The Technology for All Americans Project set out to achieve this goal by establishing a National Commission to serve in an advisory capacity to the project staff. The 21-member Commission functions independently of both the project and ITEA. The Commission is composed of persons who are especially aware of the need for a technologically literate society. Members represent the fields of engineering, science, mathematics, the humanities, education, government, professional associations, and industry. They serve as a vital resource of experts who are knowledgeable in technology and its interface with science, mathematics, engineering, and education.
A six member writing team was formed from the National Commission. The writing team represents a wealth of knowledge, extensive background, and a unique diversity that has played an important role in the development of the Project's final product entitled Technology for All Americans: A Rationale and Structure for the Study of Technology (TAA:RSST).
The individual strengths and diversity of the writing team came into play from the beginning of its first meeting. This meeting resulted in a number of working papers ranging from a public commentary explaining the importance of technology education and its role as an essential core subject to an intellectual discourse on the meaning and structure of technology as an academic discipline.
The single draft document entitled A Rationale and Structure for Technology Education emerged from the visionary thinking of the working papers. The review of this draft document was the focus for the National Commission at its second meeting in Dearborn, Michigan on June 23-25, 1995. Many revisions were offered and incorporated into the TAA:RSST document that represented the best current thinking on the content, methods, and benefits of studying technology.
Consensus has been defined in a number of different ways. Most definitions indicate that some form of majority agreement is necessary in order to declare consensus. The draft document went through a dynamic process as a result of a very structured consensus process. It underwent the scrutiny of over 500 reviewers inside and outside the profession of technology education. During the initial review process, which took place during the month of August, 1995, the draft document was mailed to 150 professionals. These professionals were selected via a nomination process. Each state supervisor for technology education and president of state associations for technology education were asked to nominate mathematics, science, and technology educators from elementary through high school levels to participate in a series of consensus building workshops. These workshops were hosted by the following NASA field centers: Ames Research Center, Goddard Space Flight Center, Jet Propulsion Laboratory, Johnson Space Center, Langley Research Center, Lewis Research Center, and Kennedy Space Center.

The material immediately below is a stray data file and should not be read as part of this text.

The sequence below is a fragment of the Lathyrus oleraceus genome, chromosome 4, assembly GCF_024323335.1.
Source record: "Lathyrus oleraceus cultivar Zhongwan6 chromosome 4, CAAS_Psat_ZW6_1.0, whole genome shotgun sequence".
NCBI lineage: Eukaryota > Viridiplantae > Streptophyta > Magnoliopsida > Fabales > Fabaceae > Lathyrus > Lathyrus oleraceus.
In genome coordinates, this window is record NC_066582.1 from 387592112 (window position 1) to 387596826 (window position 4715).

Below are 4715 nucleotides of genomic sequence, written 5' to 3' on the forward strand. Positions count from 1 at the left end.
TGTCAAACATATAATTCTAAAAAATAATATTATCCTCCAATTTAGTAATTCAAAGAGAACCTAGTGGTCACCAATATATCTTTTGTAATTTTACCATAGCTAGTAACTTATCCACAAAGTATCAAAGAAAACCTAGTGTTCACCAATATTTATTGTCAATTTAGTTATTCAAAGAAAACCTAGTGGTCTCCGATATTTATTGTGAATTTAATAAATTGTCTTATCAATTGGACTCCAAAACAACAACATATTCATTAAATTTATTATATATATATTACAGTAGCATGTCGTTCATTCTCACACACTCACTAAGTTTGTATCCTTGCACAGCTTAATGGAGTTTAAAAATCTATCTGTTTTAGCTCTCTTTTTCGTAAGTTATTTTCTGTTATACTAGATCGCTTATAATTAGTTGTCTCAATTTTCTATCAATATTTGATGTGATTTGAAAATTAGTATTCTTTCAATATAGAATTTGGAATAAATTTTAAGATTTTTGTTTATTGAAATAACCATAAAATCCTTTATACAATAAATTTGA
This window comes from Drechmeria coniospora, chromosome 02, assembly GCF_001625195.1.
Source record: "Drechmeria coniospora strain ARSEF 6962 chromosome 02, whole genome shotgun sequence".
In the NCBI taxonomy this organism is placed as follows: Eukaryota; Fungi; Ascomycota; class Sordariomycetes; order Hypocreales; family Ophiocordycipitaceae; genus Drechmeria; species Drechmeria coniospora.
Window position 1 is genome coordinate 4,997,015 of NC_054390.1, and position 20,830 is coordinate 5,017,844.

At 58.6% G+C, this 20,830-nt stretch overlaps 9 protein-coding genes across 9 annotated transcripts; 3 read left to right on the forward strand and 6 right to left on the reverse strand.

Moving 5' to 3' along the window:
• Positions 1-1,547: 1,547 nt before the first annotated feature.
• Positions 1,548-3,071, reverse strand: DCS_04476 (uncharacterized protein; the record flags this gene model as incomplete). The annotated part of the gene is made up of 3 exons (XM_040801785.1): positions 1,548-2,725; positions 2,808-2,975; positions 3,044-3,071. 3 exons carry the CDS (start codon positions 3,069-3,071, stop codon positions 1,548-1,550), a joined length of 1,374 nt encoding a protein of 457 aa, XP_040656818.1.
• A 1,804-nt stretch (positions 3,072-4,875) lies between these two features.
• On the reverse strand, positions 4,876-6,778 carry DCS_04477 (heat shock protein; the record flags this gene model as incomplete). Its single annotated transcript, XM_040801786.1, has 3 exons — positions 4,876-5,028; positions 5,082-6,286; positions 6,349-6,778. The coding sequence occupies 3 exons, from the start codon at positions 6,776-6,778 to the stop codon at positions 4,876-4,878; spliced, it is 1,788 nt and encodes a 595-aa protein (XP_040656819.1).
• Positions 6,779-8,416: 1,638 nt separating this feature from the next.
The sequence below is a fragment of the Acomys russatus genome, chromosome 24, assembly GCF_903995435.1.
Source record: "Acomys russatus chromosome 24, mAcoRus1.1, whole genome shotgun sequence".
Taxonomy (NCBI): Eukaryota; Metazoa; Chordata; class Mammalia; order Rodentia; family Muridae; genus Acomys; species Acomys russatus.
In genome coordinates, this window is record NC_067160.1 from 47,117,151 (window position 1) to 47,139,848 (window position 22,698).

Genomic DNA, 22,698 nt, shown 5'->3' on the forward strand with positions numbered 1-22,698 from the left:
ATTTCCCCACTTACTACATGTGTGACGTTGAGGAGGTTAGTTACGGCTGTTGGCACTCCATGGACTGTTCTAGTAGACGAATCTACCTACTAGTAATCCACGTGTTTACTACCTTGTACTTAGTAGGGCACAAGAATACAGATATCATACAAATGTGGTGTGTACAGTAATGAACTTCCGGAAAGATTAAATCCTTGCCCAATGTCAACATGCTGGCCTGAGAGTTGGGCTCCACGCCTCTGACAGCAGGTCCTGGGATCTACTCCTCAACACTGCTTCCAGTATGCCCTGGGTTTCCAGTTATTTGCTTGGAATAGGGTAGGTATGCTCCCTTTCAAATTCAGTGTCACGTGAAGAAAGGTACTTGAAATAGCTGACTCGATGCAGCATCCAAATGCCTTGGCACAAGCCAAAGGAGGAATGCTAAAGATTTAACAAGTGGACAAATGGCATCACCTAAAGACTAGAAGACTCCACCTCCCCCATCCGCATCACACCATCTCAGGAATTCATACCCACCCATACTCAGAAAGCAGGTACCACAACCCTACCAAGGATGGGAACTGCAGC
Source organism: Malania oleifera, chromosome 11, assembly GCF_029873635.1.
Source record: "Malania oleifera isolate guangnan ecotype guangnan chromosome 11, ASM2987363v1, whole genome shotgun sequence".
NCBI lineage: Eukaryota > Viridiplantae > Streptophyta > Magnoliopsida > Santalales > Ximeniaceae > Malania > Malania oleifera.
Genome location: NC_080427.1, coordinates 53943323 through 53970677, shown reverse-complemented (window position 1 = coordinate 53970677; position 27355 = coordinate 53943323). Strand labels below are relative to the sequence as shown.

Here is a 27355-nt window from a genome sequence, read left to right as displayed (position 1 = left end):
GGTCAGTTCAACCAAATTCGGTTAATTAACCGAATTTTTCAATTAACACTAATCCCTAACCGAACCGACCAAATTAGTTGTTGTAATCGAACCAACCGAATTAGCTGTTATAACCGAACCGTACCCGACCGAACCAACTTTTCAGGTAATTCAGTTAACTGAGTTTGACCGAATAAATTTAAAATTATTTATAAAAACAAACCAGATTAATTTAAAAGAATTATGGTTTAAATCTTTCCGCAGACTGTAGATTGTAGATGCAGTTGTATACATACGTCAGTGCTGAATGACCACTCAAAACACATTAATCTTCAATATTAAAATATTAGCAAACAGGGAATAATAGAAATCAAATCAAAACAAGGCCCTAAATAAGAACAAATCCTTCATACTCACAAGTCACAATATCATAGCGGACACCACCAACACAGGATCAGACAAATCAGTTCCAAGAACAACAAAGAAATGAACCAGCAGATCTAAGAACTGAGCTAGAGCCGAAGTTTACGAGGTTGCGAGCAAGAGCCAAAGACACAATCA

The draft document was disseminated to the participants prior to the consensus building workshop. They were asked to review the draft document and respond to several prepared questions, as well as provide comments directly on their copy of the draft. At the workshops, participants were divided into heterogeneous groups that represented the interest groups of those involved (i.e., elementary school, middle school, high school, mathematics, science, technology). These small groups were then asked to respond to prepared questions as a group and come to consensus on the content of the draft document.
Generating input and reactions from the field was very valuable during the consensus process. Perspectives were shared that had not been discussed in prior writing team meetings. Ideas for improving the draft document were generated from the group synergism, and regional philosophies or viewpoints were acknowledged.
This input was analyzed to determine the needed changes for its content. Changes were made to reflect the data from the summer workshops. In addition, these changes were "tried out" with groups throughout the fall of 1995 at the state and regional conferences indicated in Table 1. The project staff found that by focusing on "hot buttons" identified from the summer review process, changes made in subsequent versions of the draft document were well received and the hot buttons cooled off.
The Southeast Technology Education